“Kids know everything”: Educators of adolescents on student voice and curriculum evaluation
This qualitative, hypothesis-generating study examined four research questions related to the issue of student voice in the pursuit of hypotheses for further research. Specifically, it examined the perception of educators on the relationships that they have with adolescents regarding curriculum; the receptivity of these same educators to including adolescents in the evaluation of curriculum; how helpful educators perceive such student feedback might be; and, what they believe that students can contribute to the process of curriculum evaluation. Grounded on Dewey and White's democratic and political theories of education, as well as on Freire's concept of radical pedagogy, the study first considered the work that had been done by educators and researchers among adolescents in Europe, Australia, New Zealand, and the United States. In the decade preceding the standards movement and the passage of NCLB, adolescents were afforded an opportunity to contribute to conversations about curriculum in its broadest sense from the streets of inner-city Philadelphia to the classrooms of Queensland. They were able to add their unique perspective to the educational debate in increasingly formal ways. Much of the movement has been documented by Cook-Sather, Mitra, Fielding, Flutter, Wilson and Corbett, among others. Seventeen educators of adolescents representing five very different New York schools participated in interviews in spring, 2010, to explore the issues raised by the research questions in the current educational environment dominated by standards and assessment. What was revealed in the interviews was that these educators provide a variety of opportunities for students to express voice in informal ways; that educators believe that students have the capacity to provide honest feedback; that students can share an awareness of what is taking place within a school that no adult may be privy to; and, that, despite all of that, the educators are fearful of hearing what students have to say. The hypotheses generated relate to the consultative relationship that exists between administrators and students, often at the exclusion of the teacher; to teachers' fear of hearing honest feedback; to educators' difficulty in planning meaningful and engaging learning experiences when they believe that a high-stakes exam looms ahead of them; and; to the relationship that exists between classroom engagement and student motivation.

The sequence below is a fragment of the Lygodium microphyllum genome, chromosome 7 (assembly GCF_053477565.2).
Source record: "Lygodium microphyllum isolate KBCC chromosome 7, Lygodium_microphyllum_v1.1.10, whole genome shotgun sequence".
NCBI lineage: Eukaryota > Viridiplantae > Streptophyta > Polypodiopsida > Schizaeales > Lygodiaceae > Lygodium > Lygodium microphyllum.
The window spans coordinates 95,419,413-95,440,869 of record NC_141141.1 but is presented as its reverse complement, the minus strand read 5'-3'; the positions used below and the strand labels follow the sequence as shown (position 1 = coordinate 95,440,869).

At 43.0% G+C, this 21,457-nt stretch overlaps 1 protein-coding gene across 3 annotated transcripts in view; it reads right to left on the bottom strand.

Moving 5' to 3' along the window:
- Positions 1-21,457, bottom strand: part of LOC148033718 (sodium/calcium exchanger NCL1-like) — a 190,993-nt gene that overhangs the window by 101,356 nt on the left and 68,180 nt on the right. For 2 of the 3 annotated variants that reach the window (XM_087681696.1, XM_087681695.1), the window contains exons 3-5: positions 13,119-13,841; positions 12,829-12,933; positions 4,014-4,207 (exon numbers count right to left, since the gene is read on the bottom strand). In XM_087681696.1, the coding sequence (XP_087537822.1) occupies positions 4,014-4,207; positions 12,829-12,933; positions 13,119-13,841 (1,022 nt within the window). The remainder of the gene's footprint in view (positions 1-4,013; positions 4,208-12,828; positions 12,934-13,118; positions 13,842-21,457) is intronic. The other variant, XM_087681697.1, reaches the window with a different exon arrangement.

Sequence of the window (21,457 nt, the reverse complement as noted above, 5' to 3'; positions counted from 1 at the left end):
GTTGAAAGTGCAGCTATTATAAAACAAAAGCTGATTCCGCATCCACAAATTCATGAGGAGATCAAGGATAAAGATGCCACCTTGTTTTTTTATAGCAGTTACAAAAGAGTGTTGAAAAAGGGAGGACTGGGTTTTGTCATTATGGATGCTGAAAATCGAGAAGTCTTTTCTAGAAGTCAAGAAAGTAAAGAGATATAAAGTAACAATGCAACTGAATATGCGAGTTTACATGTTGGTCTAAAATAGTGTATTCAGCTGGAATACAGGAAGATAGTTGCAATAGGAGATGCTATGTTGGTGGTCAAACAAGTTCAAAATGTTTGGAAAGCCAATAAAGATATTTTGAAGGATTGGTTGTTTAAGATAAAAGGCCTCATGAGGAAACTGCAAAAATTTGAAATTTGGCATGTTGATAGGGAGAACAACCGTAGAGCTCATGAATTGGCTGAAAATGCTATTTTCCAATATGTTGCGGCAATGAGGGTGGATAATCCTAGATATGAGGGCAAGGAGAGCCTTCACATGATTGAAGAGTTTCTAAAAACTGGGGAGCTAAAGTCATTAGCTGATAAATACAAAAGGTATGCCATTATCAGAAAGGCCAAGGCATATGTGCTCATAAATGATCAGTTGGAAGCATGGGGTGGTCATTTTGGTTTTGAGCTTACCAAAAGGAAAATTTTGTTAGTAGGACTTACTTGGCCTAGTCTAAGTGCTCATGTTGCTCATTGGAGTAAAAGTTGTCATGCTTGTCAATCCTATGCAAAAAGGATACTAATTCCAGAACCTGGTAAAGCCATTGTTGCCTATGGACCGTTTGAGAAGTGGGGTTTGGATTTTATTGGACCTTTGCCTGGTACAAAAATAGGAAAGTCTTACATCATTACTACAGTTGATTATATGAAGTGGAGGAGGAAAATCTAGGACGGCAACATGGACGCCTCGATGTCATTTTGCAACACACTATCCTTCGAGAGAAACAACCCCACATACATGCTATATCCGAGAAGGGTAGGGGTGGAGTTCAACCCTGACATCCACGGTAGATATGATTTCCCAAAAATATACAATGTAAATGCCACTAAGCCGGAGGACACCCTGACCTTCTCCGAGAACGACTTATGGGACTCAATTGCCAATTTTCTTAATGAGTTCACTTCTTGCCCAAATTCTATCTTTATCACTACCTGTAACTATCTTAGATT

Educational evaluation|Curriculum development
Beaudin, Paul Michael, "“Kids know everything”: Educators of adolescents on student voice and curriculum evaluation" (2011). ETD Collection for Fordham University. AAI3452782.